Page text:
Doing the arithmetic yields what the situation would be absent the stimulus spending, according to CBO. And it would be far more dire than the still horrendous situation obtaining today.

That only begins the analysis, because had that far worse situation obtained, it would have set the stage for still worse weakening.

Posted by: sofla on August 24, 2010 at 9:32 PM | PERMALINK

Doing the arithmetic yields what the situation would be absent the stimulus spending, according to CBO. And it would be far more dire than the still horrendous situation obtaining today

Which is bad, but is not "catastrophic." It's this catastrophic characterization I'm taking issue with - not the assertion that the economy would be worse. Obviously, the economy would've been worse.

Posted by: bubba on August 24, 2010 at 10:54 PM | PERMALINK

"Second, this CBO data, like reports from the Council of Economic Advisors and the Office of Management and Budget, should effectively end the debate about whether the Recovery Act did what it set out to do."

uh-huh. Someone doesn't know what he's talking about. Or does, but isn't honest.


Questioner: "If the stimulus bill did not do what it was originally forecast to do, then that would not have been detected by the subsequent analysis, right?"

Elmendorf: "That's right. That's right."

Posted by: a on August 25, 2010 at 12:30 AM | PERMALINK

Most states have used stimulus money to balance their budgets and keep cuts in jobs - teachers, EMTs, police - to a minimum. To have cut those jobs could reasobaly be called catastrophic. It is not simply that the Recovery Act saved a few million jobs directly - each of those jobs had ripple effects on helping others - store clerks, accountants,restaurants, civil engineers, etc keep their jobs. So a reasonable people can see where not spending the stimulus on jobs would have been catastrophic.Let's grant some subjectivity too - if you did not lose your job than the lose of the neighbor's down the street might not mean much. On the other hand if you were furloughed while your state or contracting private enterprise watied for funds - once again staring down the barrel of catastrophe.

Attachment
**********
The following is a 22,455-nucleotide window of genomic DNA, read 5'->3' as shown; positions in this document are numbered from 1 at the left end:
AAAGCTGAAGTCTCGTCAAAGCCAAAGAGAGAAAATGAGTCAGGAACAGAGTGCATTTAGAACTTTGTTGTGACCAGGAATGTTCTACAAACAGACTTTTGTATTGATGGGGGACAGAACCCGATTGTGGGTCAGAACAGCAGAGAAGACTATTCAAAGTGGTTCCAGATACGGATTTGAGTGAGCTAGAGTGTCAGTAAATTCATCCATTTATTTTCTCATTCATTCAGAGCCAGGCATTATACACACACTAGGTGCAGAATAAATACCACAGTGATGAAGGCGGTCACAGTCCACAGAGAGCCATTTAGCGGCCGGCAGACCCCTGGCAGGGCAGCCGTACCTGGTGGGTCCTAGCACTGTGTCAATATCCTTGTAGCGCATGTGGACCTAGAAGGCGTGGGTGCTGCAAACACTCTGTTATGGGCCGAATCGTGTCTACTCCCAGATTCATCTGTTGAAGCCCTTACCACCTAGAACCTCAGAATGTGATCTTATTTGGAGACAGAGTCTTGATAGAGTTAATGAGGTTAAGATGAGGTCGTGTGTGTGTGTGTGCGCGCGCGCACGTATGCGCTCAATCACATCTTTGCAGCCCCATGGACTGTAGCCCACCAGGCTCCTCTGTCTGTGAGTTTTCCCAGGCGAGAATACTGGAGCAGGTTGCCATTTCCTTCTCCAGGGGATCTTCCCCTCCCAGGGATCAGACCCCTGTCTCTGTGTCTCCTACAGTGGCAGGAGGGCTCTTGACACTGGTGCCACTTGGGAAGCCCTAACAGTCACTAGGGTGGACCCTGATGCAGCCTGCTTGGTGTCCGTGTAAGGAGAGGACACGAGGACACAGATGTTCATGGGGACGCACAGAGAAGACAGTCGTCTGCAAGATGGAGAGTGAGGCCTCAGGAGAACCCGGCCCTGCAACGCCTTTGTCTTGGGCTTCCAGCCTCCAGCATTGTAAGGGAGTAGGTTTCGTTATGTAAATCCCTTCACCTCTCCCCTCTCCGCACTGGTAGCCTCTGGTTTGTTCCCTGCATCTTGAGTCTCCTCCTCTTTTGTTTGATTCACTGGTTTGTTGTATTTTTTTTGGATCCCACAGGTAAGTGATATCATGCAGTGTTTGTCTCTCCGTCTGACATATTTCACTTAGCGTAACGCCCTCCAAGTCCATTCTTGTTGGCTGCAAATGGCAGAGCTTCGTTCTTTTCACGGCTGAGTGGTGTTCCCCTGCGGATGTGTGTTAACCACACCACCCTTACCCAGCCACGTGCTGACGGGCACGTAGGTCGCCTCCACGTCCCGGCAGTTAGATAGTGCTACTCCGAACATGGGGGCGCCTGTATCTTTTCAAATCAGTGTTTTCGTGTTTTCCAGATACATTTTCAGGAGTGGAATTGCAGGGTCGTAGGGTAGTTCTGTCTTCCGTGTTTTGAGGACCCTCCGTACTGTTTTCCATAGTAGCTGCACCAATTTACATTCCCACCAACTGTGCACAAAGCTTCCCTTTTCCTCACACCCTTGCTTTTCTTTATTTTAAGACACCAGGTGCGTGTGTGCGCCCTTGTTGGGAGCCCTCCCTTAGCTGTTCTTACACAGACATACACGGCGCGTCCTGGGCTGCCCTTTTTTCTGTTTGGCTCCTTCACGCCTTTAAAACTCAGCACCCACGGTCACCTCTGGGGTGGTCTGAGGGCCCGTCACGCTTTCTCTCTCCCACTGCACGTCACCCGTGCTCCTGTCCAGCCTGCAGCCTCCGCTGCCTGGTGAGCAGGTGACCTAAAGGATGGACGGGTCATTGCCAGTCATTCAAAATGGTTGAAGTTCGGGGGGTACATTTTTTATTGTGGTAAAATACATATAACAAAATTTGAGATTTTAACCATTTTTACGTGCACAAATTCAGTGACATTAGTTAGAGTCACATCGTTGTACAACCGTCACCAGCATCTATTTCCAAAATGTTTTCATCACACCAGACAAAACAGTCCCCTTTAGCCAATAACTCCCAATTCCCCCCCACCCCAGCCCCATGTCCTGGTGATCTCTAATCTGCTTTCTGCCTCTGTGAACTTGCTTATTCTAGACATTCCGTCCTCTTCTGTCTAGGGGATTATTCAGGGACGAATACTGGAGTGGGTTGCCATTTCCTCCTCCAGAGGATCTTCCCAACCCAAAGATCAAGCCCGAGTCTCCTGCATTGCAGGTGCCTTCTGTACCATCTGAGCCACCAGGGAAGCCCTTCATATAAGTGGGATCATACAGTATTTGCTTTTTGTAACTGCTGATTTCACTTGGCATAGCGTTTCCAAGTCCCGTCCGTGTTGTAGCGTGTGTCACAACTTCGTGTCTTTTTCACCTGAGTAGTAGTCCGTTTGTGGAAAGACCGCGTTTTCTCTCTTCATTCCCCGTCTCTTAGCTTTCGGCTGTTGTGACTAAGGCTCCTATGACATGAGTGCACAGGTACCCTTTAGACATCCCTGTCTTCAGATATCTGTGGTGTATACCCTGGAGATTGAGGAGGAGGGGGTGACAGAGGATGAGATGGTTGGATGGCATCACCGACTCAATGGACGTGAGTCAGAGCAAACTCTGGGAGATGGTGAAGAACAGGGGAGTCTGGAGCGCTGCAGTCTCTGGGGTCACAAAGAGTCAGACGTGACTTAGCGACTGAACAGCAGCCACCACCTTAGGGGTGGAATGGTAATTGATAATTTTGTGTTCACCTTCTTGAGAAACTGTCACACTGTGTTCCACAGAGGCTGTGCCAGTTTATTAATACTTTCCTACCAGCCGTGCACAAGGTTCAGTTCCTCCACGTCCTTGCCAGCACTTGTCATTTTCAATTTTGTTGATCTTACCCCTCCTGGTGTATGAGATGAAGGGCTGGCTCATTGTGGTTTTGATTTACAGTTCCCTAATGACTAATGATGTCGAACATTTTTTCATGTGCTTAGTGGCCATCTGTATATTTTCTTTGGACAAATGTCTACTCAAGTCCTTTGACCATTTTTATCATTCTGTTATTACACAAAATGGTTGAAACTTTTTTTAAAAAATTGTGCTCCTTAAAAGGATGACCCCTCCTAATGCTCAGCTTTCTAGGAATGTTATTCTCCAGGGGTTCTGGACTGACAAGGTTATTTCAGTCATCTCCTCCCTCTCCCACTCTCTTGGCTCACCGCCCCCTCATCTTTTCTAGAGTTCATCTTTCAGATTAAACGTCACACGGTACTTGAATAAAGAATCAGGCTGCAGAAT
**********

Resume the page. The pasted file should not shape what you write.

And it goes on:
CEA: ARRA raised employment "by between 2.2 and 2.8 million." In its third quarterly report on the American Recovery and Reinvestment Act of 2009, the Council of Economic Advisers (CEA) stated: "The CEA estimates that as of the first quarter of 2010, the ARRA has raised employment relative to what it otherwise would have been by between 2.2 and 2.8 million. These estimates are similar to those of other analysts, and are broadly consistent with the direct recipient reporting data available for 2009:Q4."

CBO (2009) estimates job impact of between 1.2 and 2.8 million. The nonpartisan Congressional Budget Office (CBO) estimated in May that as of the first quarter of 2010, the stimulus package "[i]ncreased the number of people employed by between 1.2 million and 2.8 million," and, "[i]ncreased the number of full-time equivalent jobs by 1.8 million to 4.1 million compared with what those amounts would have been otherwise." CBO also estimated that the unemployment rate would be 0.7 percent to 1.5 percent higher today without the stimulus package.

IHS/Global Insight estimates job impact of 1.7 million. PolitiFact.com stated on February 17 that "[u]sing updated estimates provided to PolitiFact, IHS/Global Insight estimates that 1.7 million jobs will be created or saved by the first quarter of 2010." The CEA report also cites this estimate from IHS/Global Insight.

Moody's Economy.com estimates job impact of 1.9 million. The PolitiFact.com post further stated that "[u]sing updated estimates provided to PolitiFact ... Moody's economy.com estimated that 1.9 million jobs will be created or saved" by the first quarter of 2010. The CEA report also cited this estimate from Moody's Economy.com.

Macroeconomic Advisers estimates job impact of 1.5 million. The CEA report stated that Macroeconomic Advisers estimates that the Recovery Act raised employment by 1.46 million as of the first quarter of 2010, citing an analysis provided to CEA.

Posted by: TLG on August 25, 2010 at 11:00 AM | PERMALINK

Bubba, you would have a point, if one thinks that a negative 2% or 3% gdp decline is not a 'significant' contraction, or that hitting somewheres north of 11% unemployment (the worst since the Great Depression) isn't catastrophic.

Opinions can vary, of course, but had any such numbers obtained, I and I believe most people would consider it both a significant contraction, and close enough to be characterized as catastrophic.

We would have had neither the 650,000 increase in private employment, nor the confidence from business to restock their inventories, which was the other main factor in gdp growth from the private sector.

Posted by: sofla on August 25, 2010 at 6:37 PM | PERMALINK




 

 

Read Jonathan Rowe remembrance and articles
Email Newsletter icon, E-mail Newsletter icon, Email List icon, E-mail List icon Sign up for Free News & Updates

Advertise in WM



buy from Amazon and
support the Monthly